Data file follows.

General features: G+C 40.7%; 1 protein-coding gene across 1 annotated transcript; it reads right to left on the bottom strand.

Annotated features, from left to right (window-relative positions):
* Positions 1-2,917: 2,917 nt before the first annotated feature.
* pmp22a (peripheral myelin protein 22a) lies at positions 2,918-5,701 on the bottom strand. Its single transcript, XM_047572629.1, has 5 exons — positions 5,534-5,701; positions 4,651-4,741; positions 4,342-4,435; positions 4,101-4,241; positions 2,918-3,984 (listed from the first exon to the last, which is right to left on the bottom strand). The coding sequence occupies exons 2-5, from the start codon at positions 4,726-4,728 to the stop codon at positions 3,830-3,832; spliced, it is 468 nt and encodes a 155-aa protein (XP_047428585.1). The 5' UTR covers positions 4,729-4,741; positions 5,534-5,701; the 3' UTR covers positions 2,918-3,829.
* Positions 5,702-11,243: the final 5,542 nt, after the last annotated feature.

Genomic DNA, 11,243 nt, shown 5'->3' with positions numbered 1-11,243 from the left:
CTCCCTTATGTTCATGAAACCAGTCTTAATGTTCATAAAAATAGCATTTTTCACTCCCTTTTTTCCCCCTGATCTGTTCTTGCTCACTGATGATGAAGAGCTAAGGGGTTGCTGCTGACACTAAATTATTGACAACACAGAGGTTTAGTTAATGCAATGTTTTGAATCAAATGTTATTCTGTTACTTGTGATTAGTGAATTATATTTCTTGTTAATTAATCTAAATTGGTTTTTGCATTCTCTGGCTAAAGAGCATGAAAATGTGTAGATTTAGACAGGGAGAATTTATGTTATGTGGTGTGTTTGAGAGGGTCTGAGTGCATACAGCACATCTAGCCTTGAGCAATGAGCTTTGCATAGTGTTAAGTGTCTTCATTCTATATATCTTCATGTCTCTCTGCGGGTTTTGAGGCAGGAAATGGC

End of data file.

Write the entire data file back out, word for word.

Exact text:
General features: G+C 40.7%; 1 protein-coding gene across 1 annotated transcript; it reads right to left on the bottom strand.

Annotated features, from left to right (window-relative positions):
* Positions 1-2,917: 2,917 nt before the first annotated feature.
* pmp22a (peripheral myelin protein 22a) lies at positions 2,918-5,701 on the bottom strand. Its single transcript, XM_047572629.1, has 5 exons — positions 5,534-5,701; positions 4,651-4,741; positions 4,342-4,435; positions 4,101-4,241; positions 2,918-3,984 (listed from the first exon to the last, which is right to left on the bottom strand). The coding sequence occupies exons 2-5, from the start codon at positions 4,726-4,728 to the stop codon at positions 3,830-3,832; spliced, it is 468 nt and encodes a 155-aa protein (XP_047428585.1). The 5' UTR covers positions 4,729-4,741; positions 5,534-5,701; the 3' UTR covers positions 2,918-3,829.
* Positions 5,702-11,243: the final 5,542 nt, after the last annotated feature.

Genomic DNA, 11,243 nt, shown 5'->3' with positions numbered 1-11,243 from the left:
CTCCCTTATGTTCATGAAACCAGTCTTAATGTTCATAAAAATAGCATTTTTCACTCCCTTTTTTCCCCCTGATCTGTTCTTGCTCACTGATGATGAAGAGCTAAGGGGTTGCTGCTGACACTAAATTATTGACAACACAGAGGTTTAGTTAATGCAATGTTTTGAATCAAATGTTATTCTGTTACTTGTGATTAGTGAATTATATTTCTTGTTAATTAATCTAAATTGGTTTTTGCATTCTCTGGCTAAAGAGCATGAAAATGTGTAGATTTAGACAGGGAGAATTTATGTTATGTGGTGTGTTTGAGAGGGTCTGAGTGCATACAGCACATCTAGCCTTGAGCAATGAGCTTTGCATAGTGTTAAGTGTCTTCATTCTATATATCTTCATGTCTCTCTGCGGGTTTTGAGGCAGGAAATGGC